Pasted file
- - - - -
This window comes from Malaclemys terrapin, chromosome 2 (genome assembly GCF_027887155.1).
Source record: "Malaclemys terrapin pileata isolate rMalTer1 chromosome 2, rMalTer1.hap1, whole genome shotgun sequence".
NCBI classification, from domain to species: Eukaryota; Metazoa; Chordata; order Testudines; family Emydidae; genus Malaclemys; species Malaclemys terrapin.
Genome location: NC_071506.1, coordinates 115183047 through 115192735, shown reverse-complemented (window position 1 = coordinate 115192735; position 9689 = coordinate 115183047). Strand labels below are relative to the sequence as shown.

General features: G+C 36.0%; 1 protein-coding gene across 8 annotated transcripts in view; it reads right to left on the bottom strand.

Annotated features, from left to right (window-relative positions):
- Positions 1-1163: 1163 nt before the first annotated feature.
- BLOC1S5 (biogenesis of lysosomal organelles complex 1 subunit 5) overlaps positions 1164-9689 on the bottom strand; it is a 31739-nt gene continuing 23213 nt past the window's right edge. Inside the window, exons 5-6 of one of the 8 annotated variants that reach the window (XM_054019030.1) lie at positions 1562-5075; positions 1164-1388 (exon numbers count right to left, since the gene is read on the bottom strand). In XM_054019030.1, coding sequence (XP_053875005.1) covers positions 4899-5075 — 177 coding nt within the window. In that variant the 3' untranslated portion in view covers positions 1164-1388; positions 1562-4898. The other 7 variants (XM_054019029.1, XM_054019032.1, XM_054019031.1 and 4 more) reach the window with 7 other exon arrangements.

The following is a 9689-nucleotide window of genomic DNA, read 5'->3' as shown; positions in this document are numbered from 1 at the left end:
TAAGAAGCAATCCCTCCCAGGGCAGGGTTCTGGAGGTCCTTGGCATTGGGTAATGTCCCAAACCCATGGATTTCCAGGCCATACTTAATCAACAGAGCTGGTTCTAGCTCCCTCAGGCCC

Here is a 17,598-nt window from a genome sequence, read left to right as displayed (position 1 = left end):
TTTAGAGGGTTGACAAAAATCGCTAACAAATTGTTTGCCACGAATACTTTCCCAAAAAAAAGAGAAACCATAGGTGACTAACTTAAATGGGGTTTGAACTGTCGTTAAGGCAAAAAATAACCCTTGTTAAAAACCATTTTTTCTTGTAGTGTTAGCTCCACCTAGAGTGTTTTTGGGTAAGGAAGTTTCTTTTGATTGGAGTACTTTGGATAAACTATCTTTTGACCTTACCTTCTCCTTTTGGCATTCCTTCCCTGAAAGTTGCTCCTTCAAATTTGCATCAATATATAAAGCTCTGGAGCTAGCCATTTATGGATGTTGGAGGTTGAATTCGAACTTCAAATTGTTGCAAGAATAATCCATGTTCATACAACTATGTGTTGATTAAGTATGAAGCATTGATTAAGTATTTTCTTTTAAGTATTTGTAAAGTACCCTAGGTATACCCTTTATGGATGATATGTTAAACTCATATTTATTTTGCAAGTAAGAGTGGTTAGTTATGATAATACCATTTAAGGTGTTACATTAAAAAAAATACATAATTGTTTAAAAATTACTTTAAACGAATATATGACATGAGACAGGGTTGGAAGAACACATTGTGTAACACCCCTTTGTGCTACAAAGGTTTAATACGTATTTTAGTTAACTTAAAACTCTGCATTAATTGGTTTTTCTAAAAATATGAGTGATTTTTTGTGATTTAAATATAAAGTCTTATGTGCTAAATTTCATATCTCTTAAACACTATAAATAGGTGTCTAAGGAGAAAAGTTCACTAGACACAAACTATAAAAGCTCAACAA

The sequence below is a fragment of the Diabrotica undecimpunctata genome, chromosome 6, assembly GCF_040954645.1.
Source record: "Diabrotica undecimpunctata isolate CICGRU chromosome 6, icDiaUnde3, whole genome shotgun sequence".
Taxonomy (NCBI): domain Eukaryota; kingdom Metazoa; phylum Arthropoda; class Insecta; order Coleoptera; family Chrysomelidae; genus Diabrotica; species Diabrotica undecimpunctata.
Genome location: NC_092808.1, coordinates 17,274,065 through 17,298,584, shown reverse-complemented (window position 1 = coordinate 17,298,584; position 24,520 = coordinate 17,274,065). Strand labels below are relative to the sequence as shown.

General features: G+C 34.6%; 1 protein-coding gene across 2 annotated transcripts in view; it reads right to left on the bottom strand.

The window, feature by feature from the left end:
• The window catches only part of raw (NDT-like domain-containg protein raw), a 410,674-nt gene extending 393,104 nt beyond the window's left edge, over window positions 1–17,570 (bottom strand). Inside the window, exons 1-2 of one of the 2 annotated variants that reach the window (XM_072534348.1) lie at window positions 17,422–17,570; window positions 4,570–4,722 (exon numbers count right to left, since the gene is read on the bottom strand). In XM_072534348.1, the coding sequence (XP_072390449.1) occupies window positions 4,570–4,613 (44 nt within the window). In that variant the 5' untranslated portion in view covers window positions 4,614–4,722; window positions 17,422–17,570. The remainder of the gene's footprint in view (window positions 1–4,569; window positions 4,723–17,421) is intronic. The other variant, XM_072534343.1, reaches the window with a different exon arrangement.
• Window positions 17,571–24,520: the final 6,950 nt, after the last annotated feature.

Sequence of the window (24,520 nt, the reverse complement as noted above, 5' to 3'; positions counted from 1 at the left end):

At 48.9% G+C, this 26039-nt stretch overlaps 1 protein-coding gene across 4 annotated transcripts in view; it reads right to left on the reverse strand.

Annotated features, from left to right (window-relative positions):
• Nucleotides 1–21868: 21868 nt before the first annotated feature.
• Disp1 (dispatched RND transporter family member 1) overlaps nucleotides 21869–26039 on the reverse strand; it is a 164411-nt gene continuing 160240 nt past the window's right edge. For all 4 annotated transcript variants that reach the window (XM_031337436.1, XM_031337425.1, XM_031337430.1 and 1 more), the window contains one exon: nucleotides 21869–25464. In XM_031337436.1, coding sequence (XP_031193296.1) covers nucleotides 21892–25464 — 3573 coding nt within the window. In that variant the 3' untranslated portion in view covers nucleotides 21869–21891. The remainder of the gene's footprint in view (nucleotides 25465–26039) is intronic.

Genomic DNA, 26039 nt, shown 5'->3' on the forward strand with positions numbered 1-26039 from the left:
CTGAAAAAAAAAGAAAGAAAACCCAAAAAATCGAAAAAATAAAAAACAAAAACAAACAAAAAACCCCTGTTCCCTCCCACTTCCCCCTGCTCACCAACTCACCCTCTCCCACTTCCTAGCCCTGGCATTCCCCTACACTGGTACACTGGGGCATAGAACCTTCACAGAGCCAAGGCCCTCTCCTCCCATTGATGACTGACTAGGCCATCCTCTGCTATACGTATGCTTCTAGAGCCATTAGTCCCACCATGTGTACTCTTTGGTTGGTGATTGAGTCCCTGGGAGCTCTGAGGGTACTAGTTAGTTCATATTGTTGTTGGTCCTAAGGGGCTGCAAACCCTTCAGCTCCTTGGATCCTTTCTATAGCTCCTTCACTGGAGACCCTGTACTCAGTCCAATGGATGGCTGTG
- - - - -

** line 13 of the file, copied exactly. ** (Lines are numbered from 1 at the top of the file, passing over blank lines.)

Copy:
The sequence below is a fragment of the Diabrotica undecimpunctata genome, chromosome 6, assembly GCF_040954645.1.